In The Time Of The Butterflies Analysis

Decent Essays

“In the Time of the Butterflies” takes place in the Dominican Republic in the 1960s. The author, Julia Alvarez is a native of the country, but moved to the US at a young age. She first heard about the sisters roughly around 1986 and instantly felt the need to share their story with the world. In the book, Alvarez tells the story of the Mirabal sisters and their fight for freedom against the Dominican dictator Trujillo. Rafael Trujillo reigned for about 30 years until his assassination in May of 1961. Trujillo’s reign of terror began in 1930 and the violence soon followed. The self centered dictator changed the names of cities and murdered roughly about 20,000 Haitians from the neighboring country. The book not only tells the sisters’ …show more content…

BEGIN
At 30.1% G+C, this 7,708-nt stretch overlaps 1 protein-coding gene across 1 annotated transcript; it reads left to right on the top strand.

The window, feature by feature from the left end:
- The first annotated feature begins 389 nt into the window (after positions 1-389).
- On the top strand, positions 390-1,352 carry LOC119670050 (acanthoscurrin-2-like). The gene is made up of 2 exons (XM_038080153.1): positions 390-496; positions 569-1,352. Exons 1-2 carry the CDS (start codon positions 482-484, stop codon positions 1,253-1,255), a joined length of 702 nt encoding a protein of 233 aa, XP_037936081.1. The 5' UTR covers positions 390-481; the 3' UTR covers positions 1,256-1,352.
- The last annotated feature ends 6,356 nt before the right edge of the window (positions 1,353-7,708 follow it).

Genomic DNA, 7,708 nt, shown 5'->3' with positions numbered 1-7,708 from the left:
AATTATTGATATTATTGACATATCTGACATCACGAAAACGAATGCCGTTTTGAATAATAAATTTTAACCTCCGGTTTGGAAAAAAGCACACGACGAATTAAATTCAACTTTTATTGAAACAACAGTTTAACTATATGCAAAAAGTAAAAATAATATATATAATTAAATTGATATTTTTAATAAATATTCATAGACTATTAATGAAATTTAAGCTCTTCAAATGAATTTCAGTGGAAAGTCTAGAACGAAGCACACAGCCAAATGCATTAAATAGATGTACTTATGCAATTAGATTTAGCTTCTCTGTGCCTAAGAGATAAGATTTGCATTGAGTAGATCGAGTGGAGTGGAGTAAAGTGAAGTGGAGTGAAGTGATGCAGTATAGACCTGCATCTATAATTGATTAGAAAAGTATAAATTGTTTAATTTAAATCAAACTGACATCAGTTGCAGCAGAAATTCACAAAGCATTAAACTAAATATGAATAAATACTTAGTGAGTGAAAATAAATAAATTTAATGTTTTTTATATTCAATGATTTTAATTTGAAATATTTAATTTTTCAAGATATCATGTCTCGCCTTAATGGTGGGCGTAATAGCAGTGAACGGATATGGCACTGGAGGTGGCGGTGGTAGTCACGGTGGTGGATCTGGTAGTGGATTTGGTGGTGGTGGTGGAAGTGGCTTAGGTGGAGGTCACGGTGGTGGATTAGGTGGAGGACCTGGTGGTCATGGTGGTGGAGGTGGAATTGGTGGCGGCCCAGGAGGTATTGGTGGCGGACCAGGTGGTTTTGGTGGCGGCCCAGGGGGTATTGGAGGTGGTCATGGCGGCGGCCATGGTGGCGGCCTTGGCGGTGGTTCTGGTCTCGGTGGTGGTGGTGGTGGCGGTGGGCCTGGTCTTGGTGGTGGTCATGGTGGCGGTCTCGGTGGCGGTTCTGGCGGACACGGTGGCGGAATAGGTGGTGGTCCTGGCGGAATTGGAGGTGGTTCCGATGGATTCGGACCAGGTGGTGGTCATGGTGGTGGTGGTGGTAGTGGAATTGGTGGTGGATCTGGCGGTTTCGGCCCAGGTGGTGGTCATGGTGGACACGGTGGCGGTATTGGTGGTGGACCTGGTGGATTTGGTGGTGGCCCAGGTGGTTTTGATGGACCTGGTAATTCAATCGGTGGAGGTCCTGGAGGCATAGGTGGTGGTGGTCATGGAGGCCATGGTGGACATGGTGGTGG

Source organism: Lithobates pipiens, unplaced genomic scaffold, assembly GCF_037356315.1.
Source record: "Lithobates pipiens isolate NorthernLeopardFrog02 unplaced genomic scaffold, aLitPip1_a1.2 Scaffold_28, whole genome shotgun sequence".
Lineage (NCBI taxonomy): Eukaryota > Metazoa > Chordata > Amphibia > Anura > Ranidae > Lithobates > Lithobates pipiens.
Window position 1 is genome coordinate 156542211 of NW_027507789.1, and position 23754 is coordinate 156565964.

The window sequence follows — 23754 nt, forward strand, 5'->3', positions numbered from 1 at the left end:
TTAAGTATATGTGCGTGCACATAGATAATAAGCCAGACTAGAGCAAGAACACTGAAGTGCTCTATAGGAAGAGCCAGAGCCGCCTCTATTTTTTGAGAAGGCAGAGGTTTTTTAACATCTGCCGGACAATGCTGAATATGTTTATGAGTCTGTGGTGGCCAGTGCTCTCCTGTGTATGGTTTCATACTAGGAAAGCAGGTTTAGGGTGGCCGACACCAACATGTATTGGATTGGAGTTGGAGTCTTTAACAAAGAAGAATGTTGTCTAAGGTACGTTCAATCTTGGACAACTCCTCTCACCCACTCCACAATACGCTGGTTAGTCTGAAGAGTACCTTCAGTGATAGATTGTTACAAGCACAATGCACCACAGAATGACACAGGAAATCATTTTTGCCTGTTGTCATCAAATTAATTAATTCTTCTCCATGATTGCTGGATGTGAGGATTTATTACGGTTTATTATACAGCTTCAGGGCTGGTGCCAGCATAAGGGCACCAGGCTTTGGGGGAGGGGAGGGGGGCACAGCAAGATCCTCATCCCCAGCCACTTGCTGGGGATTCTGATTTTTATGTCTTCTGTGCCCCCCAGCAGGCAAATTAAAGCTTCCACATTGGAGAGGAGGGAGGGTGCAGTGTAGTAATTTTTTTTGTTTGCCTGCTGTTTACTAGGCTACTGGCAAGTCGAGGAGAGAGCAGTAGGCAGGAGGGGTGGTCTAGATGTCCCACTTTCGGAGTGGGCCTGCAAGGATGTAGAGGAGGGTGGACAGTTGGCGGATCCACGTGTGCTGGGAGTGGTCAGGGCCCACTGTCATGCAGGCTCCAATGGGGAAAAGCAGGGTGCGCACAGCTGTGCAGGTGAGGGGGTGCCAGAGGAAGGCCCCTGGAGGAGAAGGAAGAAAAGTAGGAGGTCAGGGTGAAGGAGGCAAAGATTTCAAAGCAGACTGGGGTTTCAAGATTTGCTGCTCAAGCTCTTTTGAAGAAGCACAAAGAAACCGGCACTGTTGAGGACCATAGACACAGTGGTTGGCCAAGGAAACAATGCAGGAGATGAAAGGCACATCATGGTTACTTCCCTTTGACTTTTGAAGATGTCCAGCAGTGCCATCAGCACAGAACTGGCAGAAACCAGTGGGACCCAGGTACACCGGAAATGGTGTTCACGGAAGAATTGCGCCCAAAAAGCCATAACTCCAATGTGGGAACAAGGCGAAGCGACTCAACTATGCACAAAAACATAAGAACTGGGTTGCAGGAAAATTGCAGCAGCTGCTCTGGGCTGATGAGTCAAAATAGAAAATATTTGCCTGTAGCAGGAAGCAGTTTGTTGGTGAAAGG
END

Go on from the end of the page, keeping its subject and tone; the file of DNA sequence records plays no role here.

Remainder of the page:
Look at us… Mama had never admitted it, but I suspected she couldn’t even read.” (Alvarez,12) This shows that some men and most women were poorly educated in the Dominican Republic and mama did not want her girls to become part of that. Along with educational issues women also faced domestic violence. Minerva, Dede, Maria Theresa, and Patria ended this suffering along with gaining freedom for everybody. Although Alvarez did not include the domestic violence view in the story she did show how women were not treated the same. When Minerva when to the university to study law, upon graduate Trujillo did not award her the license to practice. (Alvarez,138) Along with her being a women doing a man’s job Trujillo allowed his personal feelings dictate that decision and it added more to her rage against his way of ruling government. “...If they kill me, I shall reach my arms out of the grave and I shall be stronger.” and stronger she was. (Mirabal, 2006) Minou gave a speech in 2006 that addressed both her mother and the continuing fight. “…I am often asked why, in the 1940s and 1950s, Minerva and her sisters took on roles of social and political leadership in the midst of a traditional society where the collective imagination envisaged women as confined to domestic roles.” (Mirabal, 2006) The traditional views within the society trapped women in a cage that was left never to be opened. Minerva, Dede, Mate, and Patria were few of the many “butterflies” wanted to break free

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